Originally posted by Ycon
A corporation is different from a business
There are 236 other countries, just 10 other countries at 5 million employees more then double your 22.8 million.
I even agreed that the corporations should value society first.
The corporation becomes a person separate from those who own and run it. They don’t worry about their employees or customers because they are not liable anymore. They focus on profits. That’s why we see more immoral acts by corporations then we do businesses.
This was a tough debate topic, but both participants did an exceptional job handling it. I commend both their efforts and time. Great Job.
This one was difficult to judge for the fact that they never really met in the middle and, for the most part, chose to make their points at opposite ends of the spectrum. It could have gone either way, as both made their arguments very well.
I placed my vote with Ycon because I felt that she presented an argument that offered a more convincing and reasonable point of view. I felt that she showed that the responsibilities and ethics that apply to a billion dollar corporation dealing in deadly chemicals differ from those that apply to a small business selling vacuum cleaners. Both have a responsibility to themselves and to society, however, the impact each has on society has to be taken into account. Well done.
There was a great deal of energy expended by the combatants in this debate on the size of a business. On the surface, it would seem moot; big or small, sole proprietor or multi-national corporation, it's a one-size-fits-all logic, right? That would be a wrong assumption. The debate was won by the con argument because of the realities at play that were illustrated: a large corporation's abandonment of ethics for increased profits is a grander scale malfeasance ( thus proofing the debate statement)....that leads to cripples & death.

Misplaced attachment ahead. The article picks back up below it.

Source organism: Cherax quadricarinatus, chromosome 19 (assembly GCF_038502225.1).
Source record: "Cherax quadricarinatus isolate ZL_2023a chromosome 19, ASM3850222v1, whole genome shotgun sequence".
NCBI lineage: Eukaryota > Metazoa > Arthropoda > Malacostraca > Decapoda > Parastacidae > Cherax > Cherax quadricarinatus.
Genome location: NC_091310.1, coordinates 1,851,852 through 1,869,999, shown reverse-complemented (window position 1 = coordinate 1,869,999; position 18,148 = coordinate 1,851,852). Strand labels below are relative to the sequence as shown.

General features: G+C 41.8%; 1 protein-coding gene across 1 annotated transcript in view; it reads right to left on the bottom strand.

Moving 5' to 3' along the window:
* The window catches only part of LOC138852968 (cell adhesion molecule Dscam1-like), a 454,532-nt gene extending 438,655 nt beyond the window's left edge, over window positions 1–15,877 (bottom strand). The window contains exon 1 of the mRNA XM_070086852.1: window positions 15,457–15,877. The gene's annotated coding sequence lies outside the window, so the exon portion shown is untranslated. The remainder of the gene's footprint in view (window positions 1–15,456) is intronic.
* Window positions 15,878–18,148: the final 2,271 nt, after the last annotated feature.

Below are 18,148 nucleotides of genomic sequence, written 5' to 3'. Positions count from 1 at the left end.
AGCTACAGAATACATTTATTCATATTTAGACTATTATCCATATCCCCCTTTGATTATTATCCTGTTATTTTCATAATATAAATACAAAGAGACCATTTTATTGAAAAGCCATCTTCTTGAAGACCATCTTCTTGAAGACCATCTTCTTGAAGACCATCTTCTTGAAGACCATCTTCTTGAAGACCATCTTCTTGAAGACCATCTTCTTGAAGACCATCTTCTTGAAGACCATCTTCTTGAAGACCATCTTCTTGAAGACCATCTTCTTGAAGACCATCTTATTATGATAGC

While a corporation does become a legal entity, it's not a microbe in a Petrie dish manifesting a single cell Darwinistic perogative. It is an entity not enjoying the 'kill or be killed' license us other organisms share.
agent47 gets my vote on this one. when you're able to use your opponent's words to prove your own point, that's a pretty secure win. that basically sealed the deal, since both debators did an excellent job.
The debate started very good, but in the end went too much into semantics. The last few posts seemed mostly concerned about whether we should include corporations in our judgement of all businesses. But let's focus on the arguments instead of the semantics. Ycon basicly said that businesses are good in origin and will make more ethical decisions if you leave them to make their own decisions instead of forcing certain rules. Agent47 showed that corporations are not always good. Ycon agreed with that. I think Agent47 then made the final winning argument by saying that those corporations influence us the most and that it is not right to set a double standard depending on the size of a business. My decision is that Agent47 has won this debate.